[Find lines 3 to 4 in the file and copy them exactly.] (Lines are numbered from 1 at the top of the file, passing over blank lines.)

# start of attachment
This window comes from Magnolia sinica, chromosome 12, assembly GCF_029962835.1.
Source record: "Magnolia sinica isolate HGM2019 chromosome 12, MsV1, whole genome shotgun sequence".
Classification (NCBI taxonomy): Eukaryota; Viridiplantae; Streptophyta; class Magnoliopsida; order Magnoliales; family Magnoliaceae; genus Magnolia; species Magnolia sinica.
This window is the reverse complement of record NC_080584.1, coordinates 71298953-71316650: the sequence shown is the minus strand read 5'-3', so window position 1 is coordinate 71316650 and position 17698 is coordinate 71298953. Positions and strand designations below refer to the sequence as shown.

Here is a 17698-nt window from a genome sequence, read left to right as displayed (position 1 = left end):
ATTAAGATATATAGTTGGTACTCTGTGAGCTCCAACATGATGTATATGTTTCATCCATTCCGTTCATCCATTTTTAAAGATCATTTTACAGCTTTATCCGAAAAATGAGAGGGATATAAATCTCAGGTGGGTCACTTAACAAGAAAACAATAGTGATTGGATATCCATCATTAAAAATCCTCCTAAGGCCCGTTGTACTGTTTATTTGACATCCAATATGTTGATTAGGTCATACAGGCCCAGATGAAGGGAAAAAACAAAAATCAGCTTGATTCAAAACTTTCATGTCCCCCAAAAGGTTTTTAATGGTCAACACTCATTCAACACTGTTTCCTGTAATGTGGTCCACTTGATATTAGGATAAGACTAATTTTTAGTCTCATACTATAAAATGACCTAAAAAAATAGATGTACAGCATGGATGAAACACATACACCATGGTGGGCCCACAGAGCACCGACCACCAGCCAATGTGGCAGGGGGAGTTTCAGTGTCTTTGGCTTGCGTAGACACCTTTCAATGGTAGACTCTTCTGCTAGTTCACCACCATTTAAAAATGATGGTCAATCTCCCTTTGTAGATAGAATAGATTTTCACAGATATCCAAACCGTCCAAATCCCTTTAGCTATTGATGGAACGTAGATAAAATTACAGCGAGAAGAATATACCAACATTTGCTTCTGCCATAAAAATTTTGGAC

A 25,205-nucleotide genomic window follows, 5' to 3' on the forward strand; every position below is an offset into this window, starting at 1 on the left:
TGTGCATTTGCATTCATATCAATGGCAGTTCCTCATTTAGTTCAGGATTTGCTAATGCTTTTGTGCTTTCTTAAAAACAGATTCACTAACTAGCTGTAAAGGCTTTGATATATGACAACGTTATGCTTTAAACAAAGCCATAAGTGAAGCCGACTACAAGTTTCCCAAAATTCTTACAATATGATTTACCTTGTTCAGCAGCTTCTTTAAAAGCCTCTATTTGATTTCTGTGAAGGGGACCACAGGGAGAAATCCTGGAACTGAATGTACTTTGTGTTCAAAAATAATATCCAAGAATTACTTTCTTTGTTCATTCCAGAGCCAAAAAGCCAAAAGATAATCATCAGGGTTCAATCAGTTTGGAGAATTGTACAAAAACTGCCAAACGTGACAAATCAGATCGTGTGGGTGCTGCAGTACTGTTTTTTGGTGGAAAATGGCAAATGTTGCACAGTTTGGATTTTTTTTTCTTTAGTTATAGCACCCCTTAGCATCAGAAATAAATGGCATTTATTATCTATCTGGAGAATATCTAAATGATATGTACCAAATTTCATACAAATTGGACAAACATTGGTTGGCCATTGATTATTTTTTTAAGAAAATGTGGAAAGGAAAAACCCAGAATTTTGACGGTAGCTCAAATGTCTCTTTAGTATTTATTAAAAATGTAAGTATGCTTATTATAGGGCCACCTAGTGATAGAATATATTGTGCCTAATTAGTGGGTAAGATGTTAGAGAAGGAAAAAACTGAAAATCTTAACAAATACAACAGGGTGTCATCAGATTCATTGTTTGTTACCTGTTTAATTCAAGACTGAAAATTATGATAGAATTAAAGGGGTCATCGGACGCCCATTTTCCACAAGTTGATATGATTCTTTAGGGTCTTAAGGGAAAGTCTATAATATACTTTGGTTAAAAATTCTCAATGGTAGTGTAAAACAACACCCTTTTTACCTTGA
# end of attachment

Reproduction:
Classification (NCBI taxonomy): Eukaryota; Viridiplantae; Streptophyta; class Magnoliopsida; order Magnoliales; family Magnoliaceae; genus Magnolia; species Magnolia sinica.
This window is the reverse complement of record NC_080584.1, coordinates 71298953-71316650: the sequence shown is the minus strand read 5'-3', so window position 1 is coordinate 71316650 and position 17698 is coordinate 71298953. Positions and strand designations below refer to the sequence as shown.